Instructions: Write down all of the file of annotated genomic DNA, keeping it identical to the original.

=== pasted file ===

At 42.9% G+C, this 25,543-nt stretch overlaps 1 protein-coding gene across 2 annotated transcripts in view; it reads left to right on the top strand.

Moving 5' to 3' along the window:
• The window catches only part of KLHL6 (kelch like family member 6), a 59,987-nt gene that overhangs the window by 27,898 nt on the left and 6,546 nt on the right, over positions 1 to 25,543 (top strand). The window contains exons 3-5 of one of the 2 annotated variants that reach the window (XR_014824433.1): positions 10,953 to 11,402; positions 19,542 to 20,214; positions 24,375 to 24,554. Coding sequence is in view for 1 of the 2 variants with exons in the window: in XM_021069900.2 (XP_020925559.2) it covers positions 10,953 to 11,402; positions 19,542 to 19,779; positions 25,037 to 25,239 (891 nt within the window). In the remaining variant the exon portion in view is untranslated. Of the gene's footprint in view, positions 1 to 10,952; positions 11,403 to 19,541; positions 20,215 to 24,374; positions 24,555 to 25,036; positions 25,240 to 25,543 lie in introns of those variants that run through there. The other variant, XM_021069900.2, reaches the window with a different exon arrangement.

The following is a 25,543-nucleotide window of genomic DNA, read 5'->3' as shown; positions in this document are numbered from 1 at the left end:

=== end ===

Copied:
At 42.9% G+C, this 25,543-nt stretch overlaps 1 protein-coding gene across 2 annotated transcripts in view; it reads left to right on the top strand.

Moving 5' to 3' along the window:
• The window catches only part of KLHL6 (kelch like family member 6), a 59,987-nt gene that overhangs the window by 27,898 nt on the left and 6,546 nt on the right, over positions 1 to 25,543 (top strand). The window contains exons 3-5 of one of the 2 annotated variants that reach the window (XR_014824433.1): positions 10,953 to 11,402; positions 19,542 to 20,214; positions 24,375 to 24,554. Coding sequence is in view for 1 of the 2 variants with exons in the window: in XM_021069900.2 (XP_020925559.2) it covers positions 10,953 to 11,402; positions 19,542 to 19,779; positions 25,037 to 25,239 (891 nt within the window). In the remaining variant the exon portion in view is untranslated. Of the gene's footprint in view, positions 1 to 10,952; positions 11,403 to 19,541; positions 20,215 to 24,374; positions 24,555 to 25,036; positions 25,240 to 25,543 lie in introns of those variants that run through there. The other variant, XM_021069900.2, reaches the window with a different exon arrangement.

The following is a 25,543-nucleotide window of genomic DNA, read 5'->3' as shown; positions in this document are numbered from 1 at the left end: